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Ecclesiastical law

Tag: Sacrament Act 1547

Celebrating the Lord’s Day: The Ecclesiastical Regulation of Sunday

‘The Lord’s Day … is ever to be celebrated as a weekly memorial of our Lord’s Resurrection … particularly by attendance at Divine Service …’ (canon B6(1))

This blogpost is intended merely to provide a coherent narrative of the subject, rather than to say anything new. It therefore makes points that are discussed in more detail elsewhere on the blog.

The restrictions on Divine Service imposed as a result of the coronavirus situation are not discussed here. The legal basis of such restrictions – if they have one – is secular, not ecclesiastical.

If the restrictions are gradually being relaxed, now is arguably an appropriate time to pay renewed attention to the Sunday ecclesiastical laws.

Church Attendance

In the case of Jarrett v Steele (1820) 161 English Reports 1290, Sir John Nicholl, Dean of the Arches, held that ‘the possession of the [parish] church is in the [incumbent] and the churchwardens …’. In a later case he asserted the incumbent’s priority over the churchwardens. The incumbent ‘has, in the first instance, the right to possession of the key [to the church], and the churchwardens have only the custody of the church under him’ (Lee v Matthews (1830) 162 English Reports 1119 at p.1120).

Parishioners have rights over the church too. In Cole v Police Constable 443A (1936) 3 All England Reports 107, Mr Justice Goddard (later Lord Chief Justice Goddard) held that ‘the parishioner’s right to attend his parish church … may be described as a common law right. The church, by being dedicated to sacred uses, is being dedicated to the use of parishioners to be there for [public] worship …’. However, Jarrett v Steele held that ‘no person has a right to enter [church] when it is not open for Divine Service’, e.g for private prayer.

Thus all legal rights over the parish church serve the same purpose – the celebration of Divine Service. The rights of the incumbent and the churchwardens give effect to the parishioners’ right.

The churchwardens are responsible for managing church attendance. Their duty is ‘[to] maintain order and decency … during the time of Divine Service’ (canon E1). The stave, symbol of the churchwarden’s office, alludes to this function of keeping order. Churchwardens are assisted in their task by the parish sidesmen (canon E2).

Thus the churchwardens arrange seating (canon F7(1)). Parishioners, as is their right, enjoy priority over non-parishioners, who attend only on licence (cf canon F8(3)). Legal rights to occupy particular pews are still possible. The incumbent decides who gets to sit in the chancel.

If there is serious disorder, the churchwardens may require assistance from the secular law. ‘Riotous, violent or indecent behaviour’ in church is a criminal offence (Ecclesiastical Courts Jurisdiction Act 1860, s.2). The bishop has power (virtually never used) to exclude ‘notorious offenders’ from Holy Communion (canon B16). However, the exclusion of a parishioner from Divine Service will require a secular injunction, because such exclusion deprives him of a legal right.

Divine Service is, of course, the responsibility of the incumbent (cf canon C24). Just as the churchwardens are assisted by sidesmen, so the incumbent may be assisted by other clergy (e.g an assistant curate) and by licensed lay ministers. If the benefice is part of a team or group ministry, the responsibility will be shared with the other ministers of the team or group (Mission and Pastoral Measure 2011, ss.34 and 35).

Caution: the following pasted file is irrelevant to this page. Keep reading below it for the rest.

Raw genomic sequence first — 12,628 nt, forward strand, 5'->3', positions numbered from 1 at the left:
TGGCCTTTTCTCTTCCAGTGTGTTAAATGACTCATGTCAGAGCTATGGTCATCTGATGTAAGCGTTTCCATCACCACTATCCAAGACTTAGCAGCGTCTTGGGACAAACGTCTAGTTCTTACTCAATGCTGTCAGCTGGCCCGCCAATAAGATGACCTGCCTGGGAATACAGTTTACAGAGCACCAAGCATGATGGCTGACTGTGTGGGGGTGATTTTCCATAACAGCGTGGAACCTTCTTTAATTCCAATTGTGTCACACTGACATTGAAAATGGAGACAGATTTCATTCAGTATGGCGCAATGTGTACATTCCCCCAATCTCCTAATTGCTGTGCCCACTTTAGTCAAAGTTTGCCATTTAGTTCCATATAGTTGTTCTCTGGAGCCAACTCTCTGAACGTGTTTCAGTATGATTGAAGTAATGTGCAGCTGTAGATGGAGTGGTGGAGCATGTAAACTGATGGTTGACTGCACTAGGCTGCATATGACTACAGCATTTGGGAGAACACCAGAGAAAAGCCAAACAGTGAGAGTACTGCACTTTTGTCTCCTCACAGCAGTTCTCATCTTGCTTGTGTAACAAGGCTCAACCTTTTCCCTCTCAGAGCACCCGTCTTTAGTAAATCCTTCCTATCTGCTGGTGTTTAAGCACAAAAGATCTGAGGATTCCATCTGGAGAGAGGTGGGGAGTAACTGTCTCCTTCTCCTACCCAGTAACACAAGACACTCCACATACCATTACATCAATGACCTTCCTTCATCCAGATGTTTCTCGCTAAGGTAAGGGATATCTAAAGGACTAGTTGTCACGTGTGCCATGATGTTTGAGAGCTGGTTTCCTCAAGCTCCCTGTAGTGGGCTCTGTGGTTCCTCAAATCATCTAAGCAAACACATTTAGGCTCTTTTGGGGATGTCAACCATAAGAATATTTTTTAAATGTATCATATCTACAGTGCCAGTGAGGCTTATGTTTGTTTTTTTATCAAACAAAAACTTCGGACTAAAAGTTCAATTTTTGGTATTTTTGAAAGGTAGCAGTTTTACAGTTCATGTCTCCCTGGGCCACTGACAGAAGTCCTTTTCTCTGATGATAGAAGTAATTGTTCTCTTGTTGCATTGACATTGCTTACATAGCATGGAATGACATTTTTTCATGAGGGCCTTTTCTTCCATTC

The churchwardens have no direct responsibility for Divine Service, even if the incumbent fails in his. Theirs is ‘an office of observation and complaint, but not of control, with respect to Divine Worship … if the minister introduces any irregularity into the service, they have no authority to interfere, but they may complain to the ordinary’ [i.e the bishop] (Hutchins v Denziloe and Loveland (No 1) (1792) 161 English Reports 514, at p.516).

Only if there is a vacancy in the benefice, with no incumbent or licensed priest-in-charge, may the churchwardens acquire responsibility for the provision of Divine Service, and even this depends on the bishop’s direction or request (cf Mission and Pastoral Measure 2011, s.86(2): Dale’s Law of the Parish Church (7th edition 1998, p.73).

In discharging their respective functions, the incumbent and churchwardens must have ‘due regard’ to the ‘safeguarding’ guidance issued by the House of Bishops (Safeguarding and Clergy Discipline Measure 2016, s.5(1)).

Nowadays the time of Divine Service is invariably advertised on a notice placed near the church door (and online). However, a bell is the traditional mode of announcement. (In the old days many parishioners might be unable to read a notice.) The church should therefore have ‘at least 1 bell to ring people to Divine Service’ (canon F8). The bell usually starts ringing 5 or 10 minutes before Divine Service begins. All other bellringing is a matter for the incumbent’s licence. Canon F8 confirms that ‘No bell … shall be rung contrary to the direction of the [incumbent]’.

Divine Service

Provision. Canon B11 and canon B14 require services of Morning and Evening Prayer, and of Holy Communion, on all Sundays. Service must be held ‘in at least 1 church in each benefice or … plurality [of benefices]’. These requirements may be dispensed with for ‘good reason’, but Sunday worship must not be discontinued altogether, even on an occasional basis. The incumbent must provide at least 1 Sunday service.

The revised canons make similar provision for Divine Service in the cathedral, which is the parish church of the diocese (canons B10 and B13). The Cathedrals Measure 2021 empowers the chapter to ‘order the worship of the cathedral’ (s.11(1)(a)). The dean must ‘ensure that Divine Service is duly performed’ (s.12(2)(a)).

Divine Service in a shared building will be regulated by the sharing agreement, which agreement ‘may dispense, to such extent as may be necessary, with the requirement to hold certain [Sunday] services …’ (Sharing of Church Buildings Act 1969, s.4(2)).